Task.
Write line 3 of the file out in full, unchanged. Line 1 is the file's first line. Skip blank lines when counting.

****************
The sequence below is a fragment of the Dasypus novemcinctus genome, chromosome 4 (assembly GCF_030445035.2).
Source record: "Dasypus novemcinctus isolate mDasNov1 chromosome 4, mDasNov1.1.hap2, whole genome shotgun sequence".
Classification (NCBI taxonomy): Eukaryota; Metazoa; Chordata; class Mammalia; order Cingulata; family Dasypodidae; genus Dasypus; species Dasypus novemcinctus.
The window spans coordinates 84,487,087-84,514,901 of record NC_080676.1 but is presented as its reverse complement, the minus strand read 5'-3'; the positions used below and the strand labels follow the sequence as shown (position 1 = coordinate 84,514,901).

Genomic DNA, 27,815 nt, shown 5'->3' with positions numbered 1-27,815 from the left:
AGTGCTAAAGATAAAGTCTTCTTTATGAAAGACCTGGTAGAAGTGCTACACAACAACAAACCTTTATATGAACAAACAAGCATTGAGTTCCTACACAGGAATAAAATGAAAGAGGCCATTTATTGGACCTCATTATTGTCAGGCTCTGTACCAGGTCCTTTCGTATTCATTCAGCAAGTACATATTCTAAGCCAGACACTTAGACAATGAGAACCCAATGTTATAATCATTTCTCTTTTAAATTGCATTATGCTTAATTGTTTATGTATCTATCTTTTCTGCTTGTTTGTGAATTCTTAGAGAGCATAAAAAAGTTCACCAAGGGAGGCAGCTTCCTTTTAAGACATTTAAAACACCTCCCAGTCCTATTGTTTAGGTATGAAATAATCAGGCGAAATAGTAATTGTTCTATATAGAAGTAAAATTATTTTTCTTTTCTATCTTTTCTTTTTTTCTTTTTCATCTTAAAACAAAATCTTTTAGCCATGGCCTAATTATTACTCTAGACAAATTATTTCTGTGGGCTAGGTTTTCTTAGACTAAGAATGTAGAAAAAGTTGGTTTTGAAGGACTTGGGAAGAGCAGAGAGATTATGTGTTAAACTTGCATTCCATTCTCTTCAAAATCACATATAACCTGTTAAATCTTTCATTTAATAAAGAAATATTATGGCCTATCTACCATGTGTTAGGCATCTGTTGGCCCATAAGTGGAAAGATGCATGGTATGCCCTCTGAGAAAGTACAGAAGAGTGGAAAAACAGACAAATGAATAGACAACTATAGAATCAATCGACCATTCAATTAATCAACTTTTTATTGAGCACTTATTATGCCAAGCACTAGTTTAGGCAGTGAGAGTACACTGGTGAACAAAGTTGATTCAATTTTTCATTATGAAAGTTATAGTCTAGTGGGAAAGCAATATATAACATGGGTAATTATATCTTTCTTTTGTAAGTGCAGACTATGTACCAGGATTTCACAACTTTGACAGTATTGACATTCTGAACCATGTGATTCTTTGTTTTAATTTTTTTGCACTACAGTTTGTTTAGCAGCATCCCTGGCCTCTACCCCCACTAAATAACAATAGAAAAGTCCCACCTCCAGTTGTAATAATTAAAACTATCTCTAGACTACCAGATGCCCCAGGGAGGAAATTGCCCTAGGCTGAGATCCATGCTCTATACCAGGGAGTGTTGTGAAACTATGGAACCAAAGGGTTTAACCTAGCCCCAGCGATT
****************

Classification (NCBI taxonomy): Eukaryota; Metazoa; Chordata; class Mammalia; order Cingulata; family Dasypodidae; genus Dasypus; species Dasypus novemcinctus.